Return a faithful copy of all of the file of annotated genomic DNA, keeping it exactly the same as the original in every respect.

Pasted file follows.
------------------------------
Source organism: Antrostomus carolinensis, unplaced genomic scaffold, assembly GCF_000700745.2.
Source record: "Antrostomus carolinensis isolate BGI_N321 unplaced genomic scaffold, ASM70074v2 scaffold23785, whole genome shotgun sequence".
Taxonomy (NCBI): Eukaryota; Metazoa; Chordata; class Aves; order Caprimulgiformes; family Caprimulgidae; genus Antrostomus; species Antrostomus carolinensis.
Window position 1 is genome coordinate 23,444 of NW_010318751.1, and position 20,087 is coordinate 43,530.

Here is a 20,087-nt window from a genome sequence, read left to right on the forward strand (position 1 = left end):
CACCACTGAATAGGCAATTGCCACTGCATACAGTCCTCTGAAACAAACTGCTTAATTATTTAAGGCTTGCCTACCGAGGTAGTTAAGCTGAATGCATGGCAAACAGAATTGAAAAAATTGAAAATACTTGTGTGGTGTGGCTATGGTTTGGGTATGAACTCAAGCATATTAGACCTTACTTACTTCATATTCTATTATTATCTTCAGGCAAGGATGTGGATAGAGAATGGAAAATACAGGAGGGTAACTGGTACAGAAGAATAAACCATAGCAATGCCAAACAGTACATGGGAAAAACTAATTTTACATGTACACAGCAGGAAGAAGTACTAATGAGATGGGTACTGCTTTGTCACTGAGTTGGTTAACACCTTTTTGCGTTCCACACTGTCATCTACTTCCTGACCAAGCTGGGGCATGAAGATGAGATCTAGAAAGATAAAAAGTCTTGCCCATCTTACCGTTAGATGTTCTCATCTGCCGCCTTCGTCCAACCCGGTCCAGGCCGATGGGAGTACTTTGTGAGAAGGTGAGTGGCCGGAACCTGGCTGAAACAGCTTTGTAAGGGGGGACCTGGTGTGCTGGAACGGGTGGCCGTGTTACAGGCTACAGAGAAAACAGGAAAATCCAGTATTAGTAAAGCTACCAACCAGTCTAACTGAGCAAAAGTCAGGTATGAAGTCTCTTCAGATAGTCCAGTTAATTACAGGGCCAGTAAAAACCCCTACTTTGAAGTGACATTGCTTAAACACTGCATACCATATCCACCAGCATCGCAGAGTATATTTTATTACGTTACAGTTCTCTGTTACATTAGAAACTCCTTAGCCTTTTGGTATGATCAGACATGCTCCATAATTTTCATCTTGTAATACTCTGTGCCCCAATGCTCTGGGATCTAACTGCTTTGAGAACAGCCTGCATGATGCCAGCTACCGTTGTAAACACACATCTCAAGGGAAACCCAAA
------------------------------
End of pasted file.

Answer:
Source organism: Antrostomus carolinensis, unplaced genomic scaffold, assembly GCF_000700745.2.
Source record: "Antrostomus carolinensis isolate BGI_N321 unplaced genomic scaffold, ASM70074v2 scaffold23785, whole genome shotgun sequence".
Taxonomy (NCBI): Eukaryota; Metazoa; Chordata; class Aves; order Caprimulgiformes; family Caprimulgidae; genus Antrostomus; species Antrostomus carolinensis.
Window position 1 is genome coordinate 23,444 of NW_010318751.1, and position 20,087 is coordinate 43,530.

Here is a 20,087-nt window from a genome sequence, read left to right on the forward strand (position 1 = left end):
CACCACTGAATAGGCAATTGCCACTGCATACAGTCCTCTGAAACAAACTGCTTAATTATTTAAGGCTTGCCTACCGAGGTAGTTAAGCTGAATGCATGGCAAACAGAATTGAAAAAATTGAAAATACTTGTGTGGTGTGGCTATGGTTTGGGTATGAACTCAAGCATATTAGACCTTACTTACTTCATATTCTATTATTATCTTCAGGCAAGGATGTGGATAGAGAATGGAAAATACAGGAGGGTAACTGGTACAGAAGAATAAACCATAGCAATGCCAAACAGTACATGGGAAAAACTAATTTTACATGTACACAGCAGGAAGAAGTACTAATGAGATGGGTACTGCTTTGTCACTGAGTTGGTTAACACCTTTTTGCGTTCCACACTGTCATCTACTTCCTGACCAAGCTGGGGCATGAAGATGAGATCTAGAAAGATAAAAAGTCTTGCCCATCTTACCGTTAGATGTTCTCATCTGCCGCCTTCGTCCAACCCGGTCCAGGCCGATGGGAGTACTTTGTGAGAAGGTGAGTGGCCGGAACCTGGCTGAAACAGCTTTGTAAGGGGGGACCTGGTGTGCTGGAACGGGTGGCCGTGTTACAGGCTACAGAGAAAACAGGAAAATCCAGTATTAGTAAAGCTACCAACCAGTCTAACTGAGCAAAAGTCAGGTATGAAGTCTCTTCAGATAGTCCAGTTAATTACAGGGCCAGTAAAAACCCCTACTTTGAAGTGACATTGCTTAAACACTGCATACCATATCCACCAGCATCGCAGAGTATATTTTATTACGTTACAGTTCTCTGTTACATTAGAAACTCCTTAGCCTTTTGGTATGATCAGACATGCTCCATAATTTTCATCTTGTAATACTCTGTGCCCCAATGCTCTGGGATCTAACTGCTTTGAGAACAGCCTGCATGATGCCAGCTACCGTTGTAAACACACATCTCAAGGGAAACCCAAA